Drought strikes centuries-old California oaks
The most severe drought in living memory did a number on California's blue oaks. A new study by UC Berkeley researchers shows how even centuries-old trees struggled when landscape water disappeared between 2012 and 2015.
Some showed stress by producing miniature leaves, some by shedding leaves, and some simply died.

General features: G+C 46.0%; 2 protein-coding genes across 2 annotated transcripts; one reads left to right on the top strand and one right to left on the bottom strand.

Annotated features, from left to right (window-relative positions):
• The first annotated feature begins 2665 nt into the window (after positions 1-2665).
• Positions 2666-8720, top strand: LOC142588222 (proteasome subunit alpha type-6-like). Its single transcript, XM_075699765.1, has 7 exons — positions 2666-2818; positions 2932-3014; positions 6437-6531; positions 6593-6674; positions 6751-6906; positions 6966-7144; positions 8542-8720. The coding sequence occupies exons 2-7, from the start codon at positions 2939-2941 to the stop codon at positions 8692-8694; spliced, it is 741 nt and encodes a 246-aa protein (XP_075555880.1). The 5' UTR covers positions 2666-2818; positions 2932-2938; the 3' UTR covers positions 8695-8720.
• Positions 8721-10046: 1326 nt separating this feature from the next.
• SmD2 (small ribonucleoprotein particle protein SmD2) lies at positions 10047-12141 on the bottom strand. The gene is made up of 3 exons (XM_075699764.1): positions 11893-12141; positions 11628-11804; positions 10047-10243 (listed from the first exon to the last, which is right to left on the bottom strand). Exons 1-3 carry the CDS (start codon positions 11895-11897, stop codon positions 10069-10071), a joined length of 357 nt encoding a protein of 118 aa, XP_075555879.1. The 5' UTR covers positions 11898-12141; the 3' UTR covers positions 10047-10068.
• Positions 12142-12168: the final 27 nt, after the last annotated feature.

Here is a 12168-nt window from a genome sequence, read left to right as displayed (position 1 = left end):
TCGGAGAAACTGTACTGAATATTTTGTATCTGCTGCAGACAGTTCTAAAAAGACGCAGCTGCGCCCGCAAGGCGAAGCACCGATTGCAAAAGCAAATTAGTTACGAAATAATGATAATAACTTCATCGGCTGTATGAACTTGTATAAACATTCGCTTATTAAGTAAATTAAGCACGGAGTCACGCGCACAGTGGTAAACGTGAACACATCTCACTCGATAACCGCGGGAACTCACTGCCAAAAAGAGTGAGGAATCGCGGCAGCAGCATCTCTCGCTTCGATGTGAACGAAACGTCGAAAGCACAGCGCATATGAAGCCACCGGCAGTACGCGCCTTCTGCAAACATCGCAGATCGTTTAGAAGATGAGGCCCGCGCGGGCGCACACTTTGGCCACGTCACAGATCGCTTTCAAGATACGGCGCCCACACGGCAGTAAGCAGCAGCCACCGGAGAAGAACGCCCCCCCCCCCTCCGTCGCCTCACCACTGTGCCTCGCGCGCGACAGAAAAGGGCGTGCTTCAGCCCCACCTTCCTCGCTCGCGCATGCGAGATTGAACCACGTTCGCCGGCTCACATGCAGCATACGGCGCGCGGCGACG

Two species of trees, valley oaks (Quercus lobata) and blue oaks (Quercus douglasii), produced striking responses. The changes were easiest to see in their leaves. The first year of severe drought, the blue oaks at the driest southern site produced freakishly shrunken leaves. Normal blue oak leaves are about the length of a human thumb. At Canyon Ranch, the foliage of the most water-stressed trees was the size of a pinky fingernail.